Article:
While many formal contracts are transferred under TUPE, an acquiring organisation cannot simply step into the shoes of another when it comes to the psychological contract. Overly optimistic messages, given out by senior managers when announcing a merger, are taken to be part of the ‘new deal’, paving the way for early disappointment. One high street pharmacist, for example, acquiring a set of small family owned stores, introduced themselves as a ‘family firm’ who valued local expertise. Staff were soon dismayed when they called their new head office and had to give a branch number rather than their name and location. The symbolic nature of this became clear when staff said their biggest fear about being acquired by a chain was that they would become ‘just another number’. OD interventions during transition focus on helping people make sense of change, cope with ambiguity and re-engage with the organisation. It is not just about the acquired staff who are sometimes seen as ‘the losers’. Even those who might initially seem to be ‘the winners’ find the acquisition has changed their own organisation and often find themselves less prepared for change than their newly acquired counterparts. There is also OD work at senior level where leaders have an important role in framing, re-negotiating and communicating the new deal to staff so that mutual expectations and obligations are clear and the relationship is not set up for failure at the outset. An appreciation of the business risks of psychological contract breach injects a sense of realism and honesty about the future employment relationship.
Line managers are a particularly vulnerable group who need support during a merger. Often ill-equipped to deal with the emotional and psychological impact of change, they find themselves caught in the middle between senior managers and disaffected staff. Their role, however, is vital both in ensuring senior managers are not starved of feedback about what is happening on the ground and providing support and counselling for staff, as well as managing their performance. It is easier to re-establish a psychological contract when there are a clear set of organisational values that underpin expectations of how people will behave and can expect to be treated. OD work is strongly values-driven and practitioners often find themselves acting as the organisation’s conscience. Major change is a true test of values, which are less easy to uphold when the going is tough. One HR Director described the culture during the merger as being on a ‘war-footing’ where normal values were suspended but would be ‘resumed later’.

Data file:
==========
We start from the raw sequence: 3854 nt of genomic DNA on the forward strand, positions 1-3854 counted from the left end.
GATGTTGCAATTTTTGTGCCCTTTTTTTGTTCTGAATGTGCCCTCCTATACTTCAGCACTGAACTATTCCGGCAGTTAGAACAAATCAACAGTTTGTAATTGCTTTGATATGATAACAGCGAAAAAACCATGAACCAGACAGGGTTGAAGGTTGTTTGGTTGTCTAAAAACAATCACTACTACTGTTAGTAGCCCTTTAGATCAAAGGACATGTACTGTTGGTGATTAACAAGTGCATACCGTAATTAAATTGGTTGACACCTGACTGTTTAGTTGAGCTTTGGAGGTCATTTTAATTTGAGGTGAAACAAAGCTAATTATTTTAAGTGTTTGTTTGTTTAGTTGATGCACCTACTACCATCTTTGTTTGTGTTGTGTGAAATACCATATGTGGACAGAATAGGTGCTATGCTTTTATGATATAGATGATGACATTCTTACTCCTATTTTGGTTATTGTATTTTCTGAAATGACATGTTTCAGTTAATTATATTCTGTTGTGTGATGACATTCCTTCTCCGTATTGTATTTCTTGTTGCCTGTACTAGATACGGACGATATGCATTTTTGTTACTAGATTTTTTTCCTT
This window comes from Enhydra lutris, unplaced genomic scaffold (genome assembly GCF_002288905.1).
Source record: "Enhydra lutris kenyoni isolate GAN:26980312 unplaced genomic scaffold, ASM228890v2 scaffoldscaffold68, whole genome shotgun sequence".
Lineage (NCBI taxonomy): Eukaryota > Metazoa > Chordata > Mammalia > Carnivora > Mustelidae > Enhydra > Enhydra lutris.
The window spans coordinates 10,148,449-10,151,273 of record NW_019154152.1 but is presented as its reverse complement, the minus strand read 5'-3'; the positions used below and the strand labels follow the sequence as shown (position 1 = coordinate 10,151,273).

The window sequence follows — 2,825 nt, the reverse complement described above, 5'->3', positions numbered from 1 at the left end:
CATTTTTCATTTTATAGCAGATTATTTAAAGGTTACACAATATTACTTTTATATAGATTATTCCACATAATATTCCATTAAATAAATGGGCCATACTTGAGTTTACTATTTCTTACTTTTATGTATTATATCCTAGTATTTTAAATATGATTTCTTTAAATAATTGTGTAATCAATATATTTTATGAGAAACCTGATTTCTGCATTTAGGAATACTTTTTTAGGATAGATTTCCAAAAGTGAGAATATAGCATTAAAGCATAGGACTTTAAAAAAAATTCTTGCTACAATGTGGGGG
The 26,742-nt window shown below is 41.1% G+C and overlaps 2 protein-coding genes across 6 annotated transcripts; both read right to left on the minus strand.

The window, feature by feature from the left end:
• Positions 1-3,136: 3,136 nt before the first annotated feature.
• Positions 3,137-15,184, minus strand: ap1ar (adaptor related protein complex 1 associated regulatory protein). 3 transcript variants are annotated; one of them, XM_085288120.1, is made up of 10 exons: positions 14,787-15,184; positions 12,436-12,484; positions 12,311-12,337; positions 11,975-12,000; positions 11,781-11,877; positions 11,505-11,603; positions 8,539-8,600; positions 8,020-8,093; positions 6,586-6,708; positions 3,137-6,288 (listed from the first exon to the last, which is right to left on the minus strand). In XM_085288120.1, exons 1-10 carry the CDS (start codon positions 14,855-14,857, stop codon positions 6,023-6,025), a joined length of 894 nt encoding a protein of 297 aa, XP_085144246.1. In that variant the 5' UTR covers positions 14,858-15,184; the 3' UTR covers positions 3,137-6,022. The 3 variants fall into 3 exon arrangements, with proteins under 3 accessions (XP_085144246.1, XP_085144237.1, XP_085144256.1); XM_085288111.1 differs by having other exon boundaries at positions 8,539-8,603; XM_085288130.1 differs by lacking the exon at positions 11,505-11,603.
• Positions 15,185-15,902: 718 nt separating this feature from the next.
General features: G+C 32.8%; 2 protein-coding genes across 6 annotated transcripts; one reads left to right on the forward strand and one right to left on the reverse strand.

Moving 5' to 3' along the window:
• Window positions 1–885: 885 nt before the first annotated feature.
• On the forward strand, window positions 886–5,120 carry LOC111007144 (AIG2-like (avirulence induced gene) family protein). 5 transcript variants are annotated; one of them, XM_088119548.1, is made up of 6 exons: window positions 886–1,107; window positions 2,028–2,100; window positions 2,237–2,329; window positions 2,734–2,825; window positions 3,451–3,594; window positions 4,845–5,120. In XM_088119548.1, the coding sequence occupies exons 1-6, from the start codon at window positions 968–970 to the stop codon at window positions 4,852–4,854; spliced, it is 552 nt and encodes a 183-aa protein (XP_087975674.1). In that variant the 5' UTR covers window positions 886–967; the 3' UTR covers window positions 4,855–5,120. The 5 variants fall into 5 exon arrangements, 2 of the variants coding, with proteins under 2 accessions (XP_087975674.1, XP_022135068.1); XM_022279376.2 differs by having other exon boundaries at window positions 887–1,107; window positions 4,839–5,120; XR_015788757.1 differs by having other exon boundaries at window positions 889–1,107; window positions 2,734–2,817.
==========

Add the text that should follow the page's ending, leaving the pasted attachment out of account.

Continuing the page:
In reality research shows that the way change is handled and the respect other people are shown, whether in redundancy, relocation or appointment situations, has an important impact on the emerging culture. As one manager said, ‘you can’t paint the culture on afterwards’. Following the initial transition phase, integration is about ensuring the transfer of strategic capability and generating the promised synergy. M&As, of course, vary with regard to the amount of integration required but the need for high integration provides an opportunity to do things differently. OD practitioners with capability in Organisation Design can offer valuable help in shaping a more agile organisation. Designing for flexibility means understanding how knowledge is generated and shared.OD practitioners are interested in the way informal networks operate underneath the formal organisational structures. These are important routes for knowledge transfer and innovation and major restructuring can unwittingly disrupt this ‘organisational nervous system’. In order to stimulate synergy, people need access to forums and opportunities to exchange ideas and expertise with new colleagues. Hierarchical structures, reward systems, performance targets and organisational culture can all inhibit flexible and innovative behaviours. There are many ways in which people self-organise to maintain the status quo too. In one organisation, staff from merging organisations were co-located in a new building to ensure integration. But within days they had managed to erect a central barrier of filing cabinets down the length of the room and clustered with former colleagues on opposing sides. It is a good example of the behavioural change required to support structural change.An OD intervention prior to an NHS merger equipped teams from each organisation with basic Appreciative Inquiry skills. They were then asked to go into each other’s organisation to find excellent practice and examples of what worked best. This changed the ‘us and them’ dynamic considerably as the teams were not allowed to find examples of things that didn’t work or take part in general moaning sessions. When they reported back jointly it encouraged them to approach the merger in a spirit of learning, more characteristic of strategic alliances where partners are keen to acquire as much know-how as they can from their partners. It also helped to focus on the ‘best of both’, whereas integration too often means settling for the lowest common denominator.Evaluation is built into the OD cycle and, as the merger budget closes and projects return to business as usual, there is an important learning exercise to embed M&A competencies for the future. Reviewing what went well and how problems were overcome is an important way to build organisational capability for large scale change. Attitude survey results on perceptions of leadership, management and change along with engagement scores provide valuable data for an ongoing organisational development strategy.
The impact of M&As on people and organisations should not be underestimated and the outcomes can never fully be predicted. Even the most detailed culture audit rarely reveals the issues that will cause most conflict, regardless of how similar cultures may appear to be. Stories, myths, symbols, the use of metaphor and language all have their place in surfacing hidden tensions and cultural differences. There are opportunities for OD interventions on many levels but listening, talking, reflecting and sense-making become some of the most valuable activities and are well worth the investment of time and space in order to emerge from a merger with resilience and healthy vital signs.
Created on: 02-Nov-11 10:05
By: Dr Valerie Garrow